Based solely on the account of ownership, owners/shareholders are not liable to creditors.
Chapter 8 of the Danish Insolvency Act contains provisions regarding clawback measures against actions that constitute a breach of the basic principle of creditor equality. Such actions may be gifts, the renunciation of inheritance, certain types of payments made by a debtor, the provision of security for pre-existing debt, or general creditor hostile actions.
The ordinary clawback period is usually three to six months. If the creditor in question is closely related to a debtor, the clawback period is extended to two years, and the burden of proof generally shifts from the estate to the creditor.
Clawback claims are most often brought directly by a trustee. If a trustee elects not to pursue a potential claim, any creditor may continue to pursue the claim at his own expense, within a timeframe laid down by the insolvency court. If the creditor is successful, the proceeds go to the estate, but the creditor’s reasonable expenses will be covered by the estate through the proceeds of the case.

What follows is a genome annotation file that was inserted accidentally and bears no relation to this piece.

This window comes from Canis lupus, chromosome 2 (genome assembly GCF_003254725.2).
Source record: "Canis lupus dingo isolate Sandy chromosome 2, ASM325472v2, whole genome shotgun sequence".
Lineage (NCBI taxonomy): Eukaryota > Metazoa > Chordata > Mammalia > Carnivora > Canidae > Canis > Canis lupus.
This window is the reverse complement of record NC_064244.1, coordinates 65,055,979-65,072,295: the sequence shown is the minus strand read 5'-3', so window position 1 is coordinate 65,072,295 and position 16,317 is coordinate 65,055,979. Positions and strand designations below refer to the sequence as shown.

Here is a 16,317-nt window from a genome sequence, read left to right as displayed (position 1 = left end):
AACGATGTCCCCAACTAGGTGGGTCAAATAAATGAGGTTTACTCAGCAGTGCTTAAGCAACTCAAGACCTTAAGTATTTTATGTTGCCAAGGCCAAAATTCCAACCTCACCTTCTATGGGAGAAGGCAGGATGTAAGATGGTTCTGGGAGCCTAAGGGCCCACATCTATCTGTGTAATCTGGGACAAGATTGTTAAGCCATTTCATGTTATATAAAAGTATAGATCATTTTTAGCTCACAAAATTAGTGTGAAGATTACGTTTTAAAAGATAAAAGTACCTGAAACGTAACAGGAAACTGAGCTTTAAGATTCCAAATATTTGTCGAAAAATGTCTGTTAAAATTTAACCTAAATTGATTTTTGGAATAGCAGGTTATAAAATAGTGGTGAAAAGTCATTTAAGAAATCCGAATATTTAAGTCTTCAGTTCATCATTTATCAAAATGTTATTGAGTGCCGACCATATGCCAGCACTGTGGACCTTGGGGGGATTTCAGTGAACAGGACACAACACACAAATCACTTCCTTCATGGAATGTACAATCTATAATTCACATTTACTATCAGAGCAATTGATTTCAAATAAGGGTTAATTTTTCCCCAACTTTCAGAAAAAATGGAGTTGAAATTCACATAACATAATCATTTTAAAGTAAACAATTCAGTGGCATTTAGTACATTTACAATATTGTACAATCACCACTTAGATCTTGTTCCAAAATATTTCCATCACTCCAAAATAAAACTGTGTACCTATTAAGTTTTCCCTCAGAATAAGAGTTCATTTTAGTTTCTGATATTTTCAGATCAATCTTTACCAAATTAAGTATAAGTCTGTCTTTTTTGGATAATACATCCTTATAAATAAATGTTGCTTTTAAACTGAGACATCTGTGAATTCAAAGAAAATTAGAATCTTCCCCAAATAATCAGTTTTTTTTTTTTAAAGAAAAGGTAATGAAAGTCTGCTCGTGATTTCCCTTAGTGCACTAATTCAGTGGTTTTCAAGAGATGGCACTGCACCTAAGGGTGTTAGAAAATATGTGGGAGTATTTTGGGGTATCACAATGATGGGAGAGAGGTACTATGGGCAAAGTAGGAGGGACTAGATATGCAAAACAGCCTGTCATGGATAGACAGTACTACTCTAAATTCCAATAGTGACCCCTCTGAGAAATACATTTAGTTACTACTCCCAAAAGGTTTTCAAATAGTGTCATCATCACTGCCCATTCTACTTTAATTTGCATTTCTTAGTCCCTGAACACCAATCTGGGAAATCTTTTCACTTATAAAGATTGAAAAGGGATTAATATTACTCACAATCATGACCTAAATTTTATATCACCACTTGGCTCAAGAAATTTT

Often a trustee will ask one or more creditors to fund the further pursuit of a claim (often court cases) if the estate itself is unable to bear the associated costs.
Intercompany claims are dealt with just as any other claim, but are subject to stricter clawback rules seeing as the parties are/were closely related.
A parent company can only be held responsible for the liabilities and obligations of its direct and indirect subsidiaries if it has wilfully or otherwise assumed liability.
A parent company owner of an insolvent company may retain control and ownership of subsidiaries, but it cannot control the appointed insolvency officer.
Danish law does not generally impose nationality requirements with regards to loans or bonds issued to/by a Danish debtor. A Danish business is therefore free to obtain foreign funding if it wishes to do so.